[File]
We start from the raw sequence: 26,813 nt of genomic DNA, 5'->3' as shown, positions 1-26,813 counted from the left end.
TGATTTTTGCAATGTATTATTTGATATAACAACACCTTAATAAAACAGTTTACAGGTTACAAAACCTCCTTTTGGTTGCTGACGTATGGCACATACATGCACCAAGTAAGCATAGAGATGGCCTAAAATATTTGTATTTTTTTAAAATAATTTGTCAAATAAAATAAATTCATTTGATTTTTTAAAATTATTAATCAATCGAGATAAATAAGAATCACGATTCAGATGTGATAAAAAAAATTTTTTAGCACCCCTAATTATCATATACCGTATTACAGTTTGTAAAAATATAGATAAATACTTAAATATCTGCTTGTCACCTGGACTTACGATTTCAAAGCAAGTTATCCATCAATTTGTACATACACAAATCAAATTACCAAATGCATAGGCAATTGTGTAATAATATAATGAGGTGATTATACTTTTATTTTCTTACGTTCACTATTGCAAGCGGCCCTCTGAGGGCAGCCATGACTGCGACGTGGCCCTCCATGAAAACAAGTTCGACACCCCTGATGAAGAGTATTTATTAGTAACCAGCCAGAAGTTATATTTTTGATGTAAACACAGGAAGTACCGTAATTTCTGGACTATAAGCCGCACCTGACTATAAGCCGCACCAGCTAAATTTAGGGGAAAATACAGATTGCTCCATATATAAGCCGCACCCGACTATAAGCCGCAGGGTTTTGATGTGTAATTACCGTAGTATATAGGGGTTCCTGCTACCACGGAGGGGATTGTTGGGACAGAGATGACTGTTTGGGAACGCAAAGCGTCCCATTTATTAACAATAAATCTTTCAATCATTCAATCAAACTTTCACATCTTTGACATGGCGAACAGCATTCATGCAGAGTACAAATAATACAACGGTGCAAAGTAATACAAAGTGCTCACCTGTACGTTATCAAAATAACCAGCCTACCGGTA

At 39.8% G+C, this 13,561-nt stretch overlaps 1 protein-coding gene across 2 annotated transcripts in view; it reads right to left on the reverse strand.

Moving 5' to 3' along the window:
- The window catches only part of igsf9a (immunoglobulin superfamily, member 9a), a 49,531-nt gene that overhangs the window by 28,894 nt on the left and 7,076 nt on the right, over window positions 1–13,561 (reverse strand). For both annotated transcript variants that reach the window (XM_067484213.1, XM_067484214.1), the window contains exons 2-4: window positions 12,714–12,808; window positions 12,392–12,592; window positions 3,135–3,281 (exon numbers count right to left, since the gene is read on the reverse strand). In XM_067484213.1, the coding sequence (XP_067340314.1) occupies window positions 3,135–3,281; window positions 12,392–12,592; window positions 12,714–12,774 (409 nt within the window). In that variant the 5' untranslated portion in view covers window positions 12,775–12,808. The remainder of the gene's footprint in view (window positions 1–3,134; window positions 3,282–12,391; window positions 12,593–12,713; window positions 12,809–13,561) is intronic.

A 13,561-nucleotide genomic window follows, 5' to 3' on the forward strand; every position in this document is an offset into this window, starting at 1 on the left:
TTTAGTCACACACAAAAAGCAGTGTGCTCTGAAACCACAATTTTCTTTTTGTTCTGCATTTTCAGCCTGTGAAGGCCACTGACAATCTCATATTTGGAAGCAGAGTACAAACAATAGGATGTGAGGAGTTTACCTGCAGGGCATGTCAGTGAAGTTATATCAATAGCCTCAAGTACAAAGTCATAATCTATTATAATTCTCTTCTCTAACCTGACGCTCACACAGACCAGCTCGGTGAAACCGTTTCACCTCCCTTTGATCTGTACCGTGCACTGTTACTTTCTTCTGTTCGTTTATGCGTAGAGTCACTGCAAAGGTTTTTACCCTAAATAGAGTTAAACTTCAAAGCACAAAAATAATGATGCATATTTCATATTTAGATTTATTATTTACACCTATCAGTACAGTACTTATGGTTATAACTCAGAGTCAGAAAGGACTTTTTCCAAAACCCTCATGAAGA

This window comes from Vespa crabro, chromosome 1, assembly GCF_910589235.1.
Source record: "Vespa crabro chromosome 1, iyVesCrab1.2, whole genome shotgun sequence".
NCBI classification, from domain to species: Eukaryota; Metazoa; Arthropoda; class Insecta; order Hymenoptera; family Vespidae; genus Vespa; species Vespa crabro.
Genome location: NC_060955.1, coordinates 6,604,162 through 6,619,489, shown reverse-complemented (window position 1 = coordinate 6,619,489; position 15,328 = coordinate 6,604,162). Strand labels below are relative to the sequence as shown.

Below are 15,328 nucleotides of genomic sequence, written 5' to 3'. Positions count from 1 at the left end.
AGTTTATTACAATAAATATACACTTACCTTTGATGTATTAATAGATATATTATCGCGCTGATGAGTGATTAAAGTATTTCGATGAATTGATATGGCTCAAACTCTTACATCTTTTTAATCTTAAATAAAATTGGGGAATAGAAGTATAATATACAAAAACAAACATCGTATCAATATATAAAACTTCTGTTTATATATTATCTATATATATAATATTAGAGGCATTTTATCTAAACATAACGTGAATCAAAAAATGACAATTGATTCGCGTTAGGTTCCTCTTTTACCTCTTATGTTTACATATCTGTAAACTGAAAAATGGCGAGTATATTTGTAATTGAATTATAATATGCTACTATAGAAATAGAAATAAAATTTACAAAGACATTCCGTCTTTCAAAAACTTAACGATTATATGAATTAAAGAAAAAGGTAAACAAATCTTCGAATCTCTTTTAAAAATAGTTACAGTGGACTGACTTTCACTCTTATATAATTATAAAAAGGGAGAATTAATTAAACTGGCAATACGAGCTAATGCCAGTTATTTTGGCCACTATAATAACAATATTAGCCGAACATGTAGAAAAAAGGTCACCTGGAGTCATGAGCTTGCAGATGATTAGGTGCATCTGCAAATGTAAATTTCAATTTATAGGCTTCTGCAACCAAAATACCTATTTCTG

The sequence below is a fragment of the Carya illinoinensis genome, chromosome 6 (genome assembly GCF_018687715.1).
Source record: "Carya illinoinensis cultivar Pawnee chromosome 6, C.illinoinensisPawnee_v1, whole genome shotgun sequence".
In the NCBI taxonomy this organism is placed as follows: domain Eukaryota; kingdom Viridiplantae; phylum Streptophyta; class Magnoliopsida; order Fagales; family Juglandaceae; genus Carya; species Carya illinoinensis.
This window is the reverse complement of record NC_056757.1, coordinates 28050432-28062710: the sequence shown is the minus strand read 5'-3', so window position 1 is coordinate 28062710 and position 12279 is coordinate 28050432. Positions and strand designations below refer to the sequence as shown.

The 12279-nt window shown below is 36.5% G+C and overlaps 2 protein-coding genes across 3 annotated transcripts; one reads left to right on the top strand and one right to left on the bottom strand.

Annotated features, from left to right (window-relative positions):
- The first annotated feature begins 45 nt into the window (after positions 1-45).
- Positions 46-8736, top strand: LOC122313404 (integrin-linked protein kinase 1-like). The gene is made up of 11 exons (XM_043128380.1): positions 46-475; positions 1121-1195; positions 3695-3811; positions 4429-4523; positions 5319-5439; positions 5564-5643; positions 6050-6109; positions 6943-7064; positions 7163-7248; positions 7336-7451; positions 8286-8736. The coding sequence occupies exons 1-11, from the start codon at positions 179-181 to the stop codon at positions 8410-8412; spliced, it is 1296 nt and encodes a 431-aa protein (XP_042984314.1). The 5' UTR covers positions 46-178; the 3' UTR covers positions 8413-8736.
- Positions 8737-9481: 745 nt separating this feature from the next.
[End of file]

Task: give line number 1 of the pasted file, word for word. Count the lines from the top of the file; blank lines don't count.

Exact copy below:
We start from the raw sequence: 26,813 nt of genomic DNA, 5'->3' as shown, positions 1-26,813 counted from the left end.